Hardship to family in U.S. USCIS will ask how the beneficiary’s failure to immigrate can cause hardship to a family member in the U.S. The stateside family member is not suffering any present hardship, and if there is any suffering it was not caused by nor can it be cured by the immigration of the beneficiary.
Beneficiary is elderly or in poor health. What is “elderly”? “Being past middle age,” says Merriam-Webster’s Dictionary. Most beneficiaries are not elderly. Most beneficiaries are not in poor health, otherwise they will not be able to come to the United States since they could not pass the medical examination.
Lengthy residence in U.S. Nearly all beneficiaries have never resided in the United States.
Beneficiary has no home to go to. All beneficiaries, especially in the Philippines, have a home to go to. They have amor propio (self-respect). What do you think they are – like the homeless in Paradise?
Undue delay by USCIS or consular officer. USCIS will find no evidence of “undue delay” by government officials. It might say that the lengthy processing of the visa petition is normal.
Beneficiary has strong family ties in the U.S. USCIS will likely find that the beneficiary has stronger family ties in the Philippines.
Where did USCIS get these factors that are impossible to meet? What is the law upon which these factors were based? Obviously these factors were taken from certain court decisions specifying what a person being deported must establish to obtain a favorable exercise of discretion. Thus, disruption of an established family unit will occur if the alien is deported. The alien’s family left behind in the U.S. will suffer hardship if the alien is deported. The alien facing deportation is elderly or in poor health and will have no welfare or health benefits in his home country. The alien being deported has lived in the U.S. for a lengthy period of time. The alien sought to be deported has no home to go to in his former country.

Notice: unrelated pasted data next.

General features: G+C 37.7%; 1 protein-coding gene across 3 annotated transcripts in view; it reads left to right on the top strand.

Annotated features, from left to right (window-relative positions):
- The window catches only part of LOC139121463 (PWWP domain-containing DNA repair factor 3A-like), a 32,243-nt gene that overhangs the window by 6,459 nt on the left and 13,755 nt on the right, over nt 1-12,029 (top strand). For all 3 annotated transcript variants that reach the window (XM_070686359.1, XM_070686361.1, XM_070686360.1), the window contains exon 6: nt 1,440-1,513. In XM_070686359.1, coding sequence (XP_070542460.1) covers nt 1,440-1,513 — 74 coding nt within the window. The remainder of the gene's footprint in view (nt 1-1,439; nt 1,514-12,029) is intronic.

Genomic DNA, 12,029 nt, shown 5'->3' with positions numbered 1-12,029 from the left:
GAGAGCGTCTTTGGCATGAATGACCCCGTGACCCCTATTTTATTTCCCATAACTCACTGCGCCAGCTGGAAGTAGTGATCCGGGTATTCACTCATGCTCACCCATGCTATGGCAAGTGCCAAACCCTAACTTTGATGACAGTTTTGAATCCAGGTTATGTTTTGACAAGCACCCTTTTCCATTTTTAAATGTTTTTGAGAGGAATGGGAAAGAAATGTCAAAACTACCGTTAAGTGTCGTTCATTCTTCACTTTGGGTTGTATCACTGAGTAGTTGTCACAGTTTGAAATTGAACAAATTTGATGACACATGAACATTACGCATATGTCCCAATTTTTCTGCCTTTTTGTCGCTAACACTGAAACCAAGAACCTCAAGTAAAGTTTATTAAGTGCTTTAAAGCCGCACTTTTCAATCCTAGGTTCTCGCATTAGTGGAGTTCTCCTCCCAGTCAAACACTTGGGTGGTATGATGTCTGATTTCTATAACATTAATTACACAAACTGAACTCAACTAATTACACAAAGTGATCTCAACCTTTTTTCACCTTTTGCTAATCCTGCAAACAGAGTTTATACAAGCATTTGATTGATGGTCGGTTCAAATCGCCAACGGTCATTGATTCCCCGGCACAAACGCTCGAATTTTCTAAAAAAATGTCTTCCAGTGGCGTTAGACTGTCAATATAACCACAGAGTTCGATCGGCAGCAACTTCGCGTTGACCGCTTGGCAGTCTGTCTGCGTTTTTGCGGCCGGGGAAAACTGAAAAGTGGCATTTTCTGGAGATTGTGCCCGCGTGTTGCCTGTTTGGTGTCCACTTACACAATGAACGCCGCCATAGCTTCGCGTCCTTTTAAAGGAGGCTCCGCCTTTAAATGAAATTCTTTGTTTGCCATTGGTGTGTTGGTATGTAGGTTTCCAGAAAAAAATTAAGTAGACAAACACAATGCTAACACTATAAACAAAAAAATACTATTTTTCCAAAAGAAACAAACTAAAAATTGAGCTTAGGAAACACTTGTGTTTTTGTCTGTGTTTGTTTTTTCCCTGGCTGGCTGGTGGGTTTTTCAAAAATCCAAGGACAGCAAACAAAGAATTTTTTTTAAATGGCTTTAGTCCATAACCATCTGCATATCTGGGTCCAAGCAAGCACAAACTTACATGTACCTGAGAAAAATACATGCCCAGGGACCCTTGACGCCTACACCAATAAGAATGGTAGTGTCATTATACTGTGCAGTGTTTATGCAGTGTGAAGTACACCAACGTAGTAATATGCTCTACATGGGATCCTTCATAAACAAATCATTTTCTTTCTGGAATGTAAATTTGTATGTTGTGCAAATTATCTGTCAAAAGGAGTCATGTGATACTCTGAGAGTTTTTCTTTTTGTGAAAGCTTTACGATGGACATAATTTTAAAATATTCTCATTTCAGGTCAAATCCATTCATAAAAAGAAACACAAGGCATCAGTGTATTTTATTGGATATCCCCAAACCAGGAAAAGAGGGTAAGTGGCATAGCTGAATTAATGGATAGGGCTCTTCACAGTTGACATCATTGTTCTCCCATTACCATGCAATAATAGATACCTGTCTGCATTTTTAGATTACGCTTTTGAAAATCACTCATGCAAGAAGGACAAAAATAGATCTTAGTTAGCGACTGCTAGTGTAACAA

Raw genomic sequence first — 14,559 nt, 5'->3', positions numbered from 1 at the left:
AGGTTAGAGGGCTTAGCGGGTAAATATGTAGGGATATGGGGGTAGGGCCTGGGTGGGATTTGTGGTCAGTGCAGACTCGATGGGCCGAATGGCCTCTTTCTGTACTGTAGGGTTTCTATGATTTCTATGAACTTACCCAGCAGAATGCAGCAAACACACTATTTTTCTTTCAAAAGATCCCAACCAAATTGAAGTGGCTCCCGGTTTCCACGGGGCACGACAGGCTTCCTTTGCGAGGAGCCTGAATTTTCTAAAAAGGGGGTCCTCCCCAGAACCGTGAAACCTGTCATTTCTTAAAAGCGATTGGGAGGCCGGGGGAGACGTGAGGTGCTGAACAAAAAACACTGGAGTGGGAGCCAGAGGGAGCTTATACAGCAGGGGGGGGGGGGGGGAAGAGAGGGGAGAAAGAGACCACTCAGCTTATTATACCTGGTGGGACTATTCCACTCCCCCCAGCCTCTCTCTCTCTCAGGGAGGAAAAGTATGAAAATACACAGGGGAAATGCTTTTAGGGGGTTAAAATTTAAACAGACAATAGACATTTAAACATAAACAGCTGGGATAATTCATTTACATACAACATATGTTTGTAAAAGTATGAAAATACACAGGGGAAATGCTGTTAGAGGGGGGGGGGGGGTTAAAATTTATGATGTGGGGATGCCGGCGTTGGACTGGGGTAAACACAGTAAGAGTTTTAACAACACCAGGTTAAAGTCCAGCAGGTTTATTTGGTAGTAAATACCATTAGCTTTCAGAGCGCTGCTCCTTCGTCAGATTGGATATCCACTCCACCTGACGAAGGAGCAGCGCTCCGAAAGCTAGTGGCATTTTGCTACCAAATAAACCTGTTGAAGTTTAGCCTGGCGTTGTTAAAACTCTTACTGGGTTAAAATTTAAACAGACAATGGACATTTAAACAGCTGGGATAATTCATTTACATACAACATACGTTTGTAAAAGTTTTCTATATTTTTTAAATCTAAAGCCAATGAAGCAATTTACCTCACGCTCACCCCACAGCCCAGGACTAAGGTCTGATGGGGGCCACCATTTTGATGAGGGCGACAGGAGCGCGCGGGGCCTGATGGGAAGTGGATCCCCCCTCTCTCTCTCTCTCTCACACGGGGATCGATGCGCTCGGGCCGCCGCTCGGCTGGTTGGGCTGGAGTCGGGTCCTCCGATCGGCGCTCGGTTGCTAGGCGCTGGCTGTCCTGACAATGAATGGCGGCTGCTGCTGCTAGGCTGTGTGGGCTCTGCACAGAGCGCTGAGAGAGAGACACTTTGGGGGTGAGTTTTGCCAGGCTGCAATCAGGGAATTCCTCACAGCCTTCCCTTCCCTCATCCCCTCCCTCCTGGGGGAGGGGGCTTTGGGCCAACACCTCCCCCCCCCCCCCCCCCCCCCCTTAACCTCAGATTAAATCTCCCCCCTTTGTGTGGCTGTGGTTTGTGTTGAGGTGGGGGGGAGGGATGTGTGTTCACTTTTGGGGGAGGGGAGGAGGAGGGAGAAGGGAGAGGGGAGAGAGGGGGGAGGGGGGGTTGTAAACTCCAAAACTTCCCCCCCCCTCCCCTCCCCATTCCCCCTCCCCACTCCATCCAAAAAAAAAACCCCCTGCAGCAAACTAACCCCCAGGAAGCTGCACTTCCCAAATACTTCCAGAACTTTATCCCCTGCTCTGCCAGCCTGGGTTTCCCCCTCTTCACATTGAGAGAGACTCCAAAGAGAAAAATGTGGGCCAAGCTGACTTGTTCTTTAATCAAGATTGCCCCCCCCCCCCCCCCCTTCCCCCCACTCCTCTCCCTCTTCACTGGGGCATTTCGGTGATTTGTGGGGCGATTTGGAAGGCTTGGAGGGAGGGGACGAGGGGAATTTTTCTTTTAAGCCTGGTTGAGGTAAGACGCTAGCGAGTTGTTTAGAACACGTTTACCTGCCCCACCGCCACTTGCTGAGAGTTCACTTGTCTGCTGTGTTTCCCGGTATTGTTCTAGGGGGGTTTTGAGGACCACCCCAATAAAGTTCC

These factors may be suitable for deportation purposes. But they are irrelevant in the context of a humanitarian reinstatement request.
Hopefully, President Donald J. Trump, who believes that there are too many government regulations, will cause to be undone these humanitarian reinstatement regulations improperly imposed by immigration authorities.
Comment: Under the circumstances prescribed by INA Section 204(l), USCIS may adjudicate a dead petitioner’s petition if the qualifying beneficiary was residing in the U.S. on the date of the petitioner’s death and continues to reside in the U.S.
(Atty. Tipon has a Master of Laws degree from Yale Law School where he specialized in Constitutional Law. He has also a Bachelor of Laws degree from the University of the Philippines. He placed third in the Philippine Bar Examination in 1956. His current practice focuses on immigration law and criminal defense. He writes law books for the world’s largest law book publishing company and writes legal articles for newspapers. He has a radio show in Honolulu, Hawaii with his son Noel, senior partner of the Bilecki & Tipon law firm, where they discuss legal and political issues. Office: American Savings Bank Tower, 1001 Bishop Street, Suite 2305, Honolulu, Hawaii, U.S.A. 96813. Tel. (808) 225-2645. E-Mail: firstname.lastname@example.org. Website: www.bileckilawgroup.com. He served as a U.S. Immigration Officer. He is co-author with former Judge Artemio S. Tipon of the best-seller “Winning by Knowing Your Election Laws” and co-author of “Immigration Law Service, 1st ed.,” an 8-volume practice guide for immigration officers and lawyers. Atty. Tipon has personally experienced the entire immigration cycle by entering the United States on a non-immigrant working visa to write law books, adjusting his status to that of a lawful permanent resident, and becoming a naturalized United States citizen.)
What's Up Atty 2017 11 28 Humanitarian reinstatement a farce